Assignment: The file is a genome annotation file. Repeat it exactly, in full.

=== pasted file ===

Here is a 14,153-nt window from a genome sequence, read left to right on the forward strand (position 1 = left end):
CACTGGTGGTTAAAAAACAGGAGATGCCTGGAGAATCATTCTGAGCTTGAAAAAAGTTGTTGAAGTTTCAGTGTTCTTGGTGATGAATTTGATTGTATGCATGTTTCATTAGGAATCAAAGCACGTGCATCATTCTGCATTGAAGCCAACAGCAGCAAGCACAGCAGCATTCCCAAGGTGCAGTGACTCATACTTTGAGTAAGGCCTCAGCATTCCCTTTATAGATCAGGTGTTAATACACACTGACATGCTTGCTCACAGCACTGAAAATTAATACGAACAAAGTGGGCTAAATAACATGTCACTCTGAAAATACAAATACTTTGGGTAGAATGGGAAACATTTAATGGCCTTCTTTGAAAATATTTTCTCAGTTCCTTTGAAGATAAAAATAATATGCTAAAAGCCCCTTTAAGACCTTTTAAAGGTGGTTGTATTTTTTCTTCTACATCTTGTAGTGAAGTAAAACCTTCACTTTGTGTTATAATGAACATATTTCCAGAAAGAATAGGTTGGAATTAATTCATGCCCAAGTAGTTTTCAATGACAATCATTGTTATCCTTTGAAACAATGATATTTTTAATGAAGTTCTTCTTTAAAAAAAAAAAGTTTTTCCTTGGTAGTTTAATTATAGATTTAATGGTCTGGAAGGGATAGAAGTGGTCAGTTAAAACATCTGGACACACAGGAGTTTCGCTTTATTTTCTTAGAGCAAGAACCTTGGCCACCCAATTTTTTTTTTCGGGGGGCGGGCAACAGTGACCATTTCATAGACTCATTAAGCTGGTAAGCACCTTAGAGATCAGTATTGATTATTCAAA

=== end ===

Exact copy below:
Here is a 14,153-nt window from a genome sequence, read left to right on the forward strand (position 1 = left end):
CACTGGTGGTTAAAAAACAGGAGATGCCTGGAGAATCATTCTGAGCTTGAAAAAAGTTGTTGAAGTTTCAGTGTTCTTGGTGATGAATTTGATTGTATGCATGTTTCATTAGGAATCAAAGCACGTGCATCATTCTGCATTGAAGCCAACAGCAGCAAGCACAGCAGCATTCCCAAGGTGCAGTGACTCATACTTTGAGTAAGGCCTCAGCATTCCCTTTATAGATCAGGTGTTAATACACACTGACATGCTTGCTCACAGCACTGAAAATTAATACGAACAAAGTGGGCTAAATAACATGTCACTCTGAAAATACAAATACTTTGGGTAGAATGGGAAACATTTAATGGCCTTCTTTGAAAATATTTTCTCAGTTCCTTTGAAGATAAAAATAATATGCTAAAAGCCCCTTTAAGACCTTTTAAAGGTGGTTGTATTTTTTCTTCTACATCTTGTAGTGAAGTAAAACCTTCACTTTGTGTTATAATGAACATATTTCCAGAAAGAATAGGTTGGAATTAATTCATGCCCAAGTAGTTTTCAATGACAATCATTGTTATCCTTTGAAACAATGATATTTTTAATGAAGTTCTTCTTTAAAAAAAAAAAGTTTTTCCTTGGTAGTTTAATTATAGATTTAATGGTCTGGAAGGGATAGAAGTGGTCAGTTAAAACATCTGGACACACAGGAGTTTCGCTTTATTTTCTTAGAGCAAGAACCTTGGCCACCCAATTTTTTTTTTCGGGGGGCGGGCAACAGTGACCATTTCATAGACTCATTAAGCTGGTAAGCACCTTAGAGATCAGTATTGATTATTCAAA